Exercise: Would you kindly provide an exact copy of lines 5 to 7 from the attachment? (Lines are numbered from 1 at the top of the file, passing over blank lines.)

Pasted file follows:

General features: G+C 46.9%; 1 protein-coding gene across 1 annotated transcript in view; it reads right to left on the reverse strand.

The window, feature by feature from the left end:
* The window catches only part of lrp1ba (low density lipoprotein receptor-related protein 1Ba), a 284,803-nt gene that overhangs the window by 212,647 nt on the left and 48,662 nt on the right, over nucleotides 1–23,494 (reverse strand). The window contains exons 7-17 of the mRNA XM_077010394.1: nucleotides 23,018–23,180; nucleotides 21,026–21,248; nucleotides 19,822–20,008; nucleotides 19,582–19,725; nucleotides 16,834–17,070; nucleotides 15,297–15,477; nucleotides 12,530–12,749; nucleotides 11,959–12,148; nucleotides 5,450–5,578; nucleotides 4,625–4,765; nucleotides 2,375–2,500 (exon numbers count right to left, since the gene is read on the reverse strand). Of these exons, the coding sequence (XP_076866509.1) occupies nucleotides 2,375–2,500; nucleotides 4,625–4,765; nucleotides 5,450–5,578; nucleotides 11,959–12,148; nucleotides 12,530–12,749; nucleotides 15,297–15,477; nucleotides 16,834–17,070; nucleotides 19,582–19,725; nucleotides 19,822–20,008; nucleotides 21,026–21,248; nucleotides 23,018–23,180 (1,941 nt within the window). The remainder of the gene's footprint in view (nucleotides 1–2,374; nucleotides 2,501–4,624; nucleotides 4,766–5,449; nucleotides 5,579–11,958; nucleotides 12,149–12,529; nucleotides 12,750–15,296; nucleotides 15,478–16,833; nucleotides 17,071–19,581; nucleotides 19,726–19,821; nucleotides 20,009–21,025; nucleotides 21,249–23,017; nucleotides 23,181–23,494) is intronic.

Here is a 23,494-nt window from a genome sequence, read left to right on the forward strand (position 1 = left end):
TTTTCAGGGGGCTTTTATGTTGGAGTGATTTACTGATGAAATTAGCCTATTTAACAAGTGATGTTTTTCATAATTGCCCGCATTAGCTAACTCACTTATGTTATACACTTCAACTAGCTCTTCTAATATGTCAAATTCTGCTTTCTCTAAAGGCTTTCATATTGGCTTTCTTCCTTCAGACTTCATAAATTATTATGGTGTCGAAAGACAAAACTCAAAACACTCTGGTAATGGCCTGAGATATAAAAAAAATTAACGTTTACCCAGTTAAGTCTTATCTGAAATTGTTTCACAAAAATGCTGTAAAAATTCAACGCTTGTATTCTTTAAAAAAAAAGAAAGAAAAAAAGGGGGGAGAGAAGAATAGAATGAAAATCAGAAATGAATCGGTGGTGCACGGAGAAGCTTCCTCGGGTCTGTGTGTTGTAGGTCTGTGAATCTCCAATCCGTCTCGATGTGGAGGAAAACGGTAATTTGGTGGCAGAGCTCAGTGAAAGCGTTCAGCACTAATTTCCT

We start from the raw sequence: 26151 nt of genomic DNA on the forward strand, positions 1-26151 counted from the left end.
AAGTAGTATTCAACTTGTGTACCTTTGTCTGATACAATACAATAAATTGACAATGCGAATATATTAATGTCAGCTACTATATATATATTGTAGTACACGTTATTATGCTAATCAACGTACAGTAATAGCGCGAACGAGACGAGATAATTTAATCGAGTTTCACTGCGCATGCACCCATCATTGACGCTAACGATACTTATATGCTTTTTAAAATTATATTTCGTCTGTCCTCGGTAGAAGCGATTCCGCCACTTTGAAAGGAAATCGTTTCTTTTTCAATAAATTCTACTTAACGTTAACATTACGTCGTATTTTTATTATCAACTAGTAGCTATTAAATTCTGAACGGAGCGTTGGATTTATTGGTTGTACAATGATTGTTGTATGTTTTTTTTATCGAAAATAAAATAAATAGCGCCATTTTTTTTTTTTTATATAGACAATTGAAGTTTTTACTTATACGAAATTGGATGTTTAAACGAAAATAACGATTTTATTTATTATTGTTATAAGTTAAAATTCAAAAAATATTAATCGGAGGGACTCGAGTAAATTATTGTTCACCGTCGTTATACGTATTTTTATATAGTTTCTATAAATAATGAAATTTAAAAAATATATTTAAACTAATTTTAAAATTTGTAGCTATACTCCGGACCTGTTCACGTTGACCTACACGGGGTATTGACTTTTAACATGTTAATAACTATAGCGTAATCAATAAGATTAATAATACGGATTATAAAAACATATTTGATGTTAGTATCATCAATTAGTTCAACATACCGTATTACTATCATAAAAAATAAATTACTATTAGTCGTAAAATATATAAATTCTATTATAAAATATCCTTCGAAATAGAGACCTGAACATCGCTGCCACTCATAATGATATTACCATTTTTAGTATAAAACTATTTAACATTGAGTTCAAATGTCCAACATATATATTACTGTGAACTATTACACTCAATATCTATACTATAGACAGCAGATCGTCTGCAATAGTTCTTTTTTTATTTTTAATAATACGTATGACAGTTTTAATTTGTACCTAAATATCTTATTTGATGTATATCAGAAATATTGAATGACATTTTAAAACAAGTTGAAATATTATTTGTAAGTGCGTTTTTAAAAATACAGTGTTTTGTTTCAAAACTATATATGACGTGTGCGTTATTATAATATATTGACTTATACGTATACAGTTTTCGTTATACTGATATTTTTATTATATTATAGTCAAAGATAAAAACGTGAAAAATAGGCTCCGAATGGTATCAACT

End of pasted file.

TTTTCAGGGGGCTTTTATGTTGGAGTGATTTACTGATGAAATTAGCCTATTTAACAAGTGATGTTTTTCATAATTGCCCGCATTAGCTAACTCACTTATGTTATACACTTCAACTAGCTCTTCTAATATGTCAAATTCTGCTTTCTCTAAAGGCTTTCATATTGGCTTTCTTCCTTCAGACTTCATAAATTATTATGGTGTCGAAAGACAAAACTCAAAACACTCTGGTAATGGCCTGAGATATAAAAAAAATTAACGTTTACCCAGTTAAGTCTTATCTGAAATTGTTTCACAAAAATGCTGTAAAAATTCAACGCTTGTATTCTTTAAAAAAAAAGAAAGAAAAAAAGGGGGGAGAGAAGAATAGAATGAAAATCAGAAATGAATCGGTGGTGCACGGAGAAGCTTCCTCGGGTCTGTGTGTTGTAGGTCTGTGAATCTCCAATCCGTCTCGATGTGGAGGAAAACGGTAATTTGGTGGCAGAGCTCAGTGAAAGCGTTCAGCACTAATTTCCT

We start from the raw sequence: 26151 nt of genomic DNA on the forward strand, positions 1-26151 counted from the left end.
AAGTAGTATTCAACTTGTGTACCTTTGTCTGATACAATACAATAAATTGACAATGCGAATATATTAATGTCAGCTACTATATATATATTGTAGTACACGTTATTATGCTAATCAACGTACAGTAATAGCGCGAACGAGACGAGATAATTTAATCGAGTTTCACTGCGCATGCACCCATCATTGACGCTAACGATACTTATATGCTTTTTAAAATTATATTTCGTCTGTCCTCGGTAGAAGCGATTCCGCCACTTTGAAAGGAAATCGTTTCTTTTTCAATAAATTCTACTTAACGTTAACATTACGTCGTATTTTTATTATCAACTAGTAGCTATTAAATTCTGAACGGAGCGTTGGATTTATTGGTTGTACAATGATTGTTGTATGTTTTTTTTATCGAAAATAAAATAAATAGCGCCATTTTTTTTTTTTTATATAGACAATTGAAGTTTTTACTTATACGAAATTGGATGTTTAAACGAAAATAACGATTTTATTTATTATTGTTATAAGTTAAAATTCAAAAAATATTAATCGGAGGGACTCGAGTAAATTATTGTTCACCGTCGTTATACGTATTTTTATATAGTTTCTATAAATAATGAAATTTAAAAAATATATTTAAACTAATTTTAAAATTTGTAGCTATACTCCGGACCTGTTCACGTTGACCTACACGGGGTATTGACTTTTAACATGTTAATAACTATAGCGTAATCAATAAGATTAATAATACGGATTATAAAAACATATTTGATGTTAGTATCATCAATTAGTTCAACATACCGTATTACTATCATAAAAAATAAATTACTATTAGTCGTAAAATATATAAATTCTATTATAAAATATCCTTCGAAATAGAGACCTGAACATCGCTGCCACTCATAATGATATTACCATTTTTAGTATAAAACTATTTAACATTGAGTTCAAATGTCCAACATATATATTACTGTGAACTATTACACTCAATATCTATACTATAGACAGCAGATCGTCTGCAATAGTTCTTTTTTTATTTTTAATAATACGTATGACAGTTTTAATTTGTACCTAAATATCTTATTTGATGTATATCAGAAATATTGAATGACATTTTAAAACAAGTTGAAATATTATTTGTAAGTGCGTTTTTAAAAATACAGTGTTTTGTTTCAAAACTATATATGACGTGTGCGTTATTATAATATATTGACTTATACGTATACAGTTTTCGTTATACTGATATTTTTATTATATTATAGTCAAAGATAAAAACGTGAAAAATAGGCTCCGAATGGTATCAACT